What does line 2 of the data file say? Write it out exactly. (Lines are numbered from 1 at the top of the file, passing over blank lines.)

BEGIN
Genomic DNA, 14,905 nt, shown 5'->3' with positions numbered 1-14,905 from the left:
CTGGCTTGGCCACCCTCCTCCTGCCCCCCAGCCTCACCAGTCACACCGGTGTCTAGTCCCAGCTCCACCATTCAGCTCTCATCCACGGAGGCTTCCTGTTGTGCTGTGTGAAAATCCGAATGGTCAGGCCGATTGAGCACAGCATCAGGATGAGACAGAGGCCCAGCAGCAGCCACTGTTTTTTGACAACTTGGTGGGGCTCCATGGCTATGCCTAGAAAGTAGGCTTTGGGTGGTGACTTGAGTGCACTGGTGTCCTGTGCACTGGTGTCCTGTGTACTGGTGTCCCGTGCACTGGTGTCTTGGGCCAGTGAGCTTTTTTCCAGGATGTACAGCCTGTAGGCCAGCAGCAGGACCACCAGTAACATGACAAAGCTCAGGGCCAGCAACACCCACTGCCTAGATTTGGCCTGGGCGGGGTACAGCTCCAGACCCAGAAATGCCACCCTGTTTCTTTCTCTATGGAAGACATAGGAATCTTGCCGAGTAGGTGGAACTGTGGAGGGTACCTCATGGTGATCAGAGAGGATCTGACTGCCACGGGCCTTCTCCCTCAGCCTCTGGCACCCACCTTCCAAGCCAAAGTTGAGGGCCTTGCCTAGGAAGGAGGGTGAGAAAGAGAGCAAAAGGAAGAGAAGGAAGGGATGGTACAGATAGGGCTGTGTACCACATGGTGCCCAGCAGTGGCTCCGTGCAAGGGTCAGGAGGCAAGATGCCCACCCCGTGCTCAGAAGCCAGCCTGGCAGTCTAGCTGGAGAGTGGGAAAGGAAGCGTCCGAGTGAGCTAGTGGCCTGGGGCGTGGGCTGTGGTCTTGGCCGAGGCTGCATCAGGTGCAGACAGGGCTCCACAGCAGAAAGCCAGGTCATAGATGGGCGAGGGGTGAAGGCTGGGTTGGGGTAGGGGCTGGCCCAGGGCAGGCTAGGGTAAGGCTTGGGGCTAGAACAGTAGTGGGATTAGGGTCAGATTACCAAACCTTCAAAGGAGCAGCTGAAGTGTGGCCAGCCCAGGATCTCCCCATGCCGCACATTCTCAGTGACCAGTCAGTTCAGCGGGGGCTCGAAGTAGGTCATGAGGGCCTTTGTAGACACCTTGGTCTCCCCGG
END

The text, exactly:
CTGGCTTGGCCACCCTCCTCCTGCCCCCCAGCCTCACCAGTCACACCGGTGTCTAGTCCCAGCTCCACCATTCAGCTCTCATCCACGGAGGCTTCCTGTTGTGCTGTGTGAAAATCCGAATGGTCAGGCCGATTGAGCACAGCATCAGGATGAGACAGAGGCCCAGCAGCAGCCACTGTTTTTTGACAACTTGGTGGGGCTCCATGGCTATGCCTAGAAAGTAGGCTTTGGGTGGTGACTTGAGTGCACTGGTGTCCTGTGCACTGGTGTCCTGTGTACTGGTGTCCCGTGCACTGGTGTCTTGGGCCAGTGAGCTTTTTTCCAGGATGTACAGCCTGTAGGCCAGCAGCAGGACCACCAGTAACATGACAAAGCTCAGGGCCAGCAACACCCACTGCCTAGATTTGGCCTGGGCGGGGTACAGCTCCAGACCCAGAAATGCCACCCTGTTTCTTTCTCTATGGAAGACATAGGAATCTTGCCGAGTAGGTGGAACTGTGGAGGGTACCTCATGGTGATCAGAGAGGATCTGACTGCCACGGGCCTTCTCCCTCAGCCTCTGGCACCCACCTTCCAAGCCAAAGTTGAGGGCCTTGCCTAGGAAGGAGGGTGAGAAAGAGAGCAAAAGGAAGAGAAGGAAGGGATGGTACAGATAGGGCTGTGTACCACATGGTGCCCAGCAGTGGCTCCGTGCAAGGGTCAGGAGGCAAGATGCCCACCCCGTGCTCAGAAGCCAGCCTGGCAGTCTAGCTGGAGAGTGGGAAAGGAAGCGTCCGAGTGAGCTAGTGGCCTGGGGCGTGGGCTGTGGTCTTGGCCGAGGCTGCATCAGGTGCAGACAGGGCTCCACAGCAGAAAGCCAGGTCATAGATGGGCGAGGGGTGAAGGCTGGGTTGGGGTAGGGGCTGGCCCAGGGCAGGCTAGGGTAAGGCTTGGGGCTAGAACAGTAGTGGGATTAGGGTCAGATTACCAAACCTTCAAAGGAGCAGCTGAAGTGTGGCCAGCCCAGGATCTCCCCATGCCGCACATTCTCAGTGACCAGTCAGTTCAGCGGGGGCTCGAAGTAGGTCATGAGGGCCTTTGTAGACACCTTGGTCTCCCCGG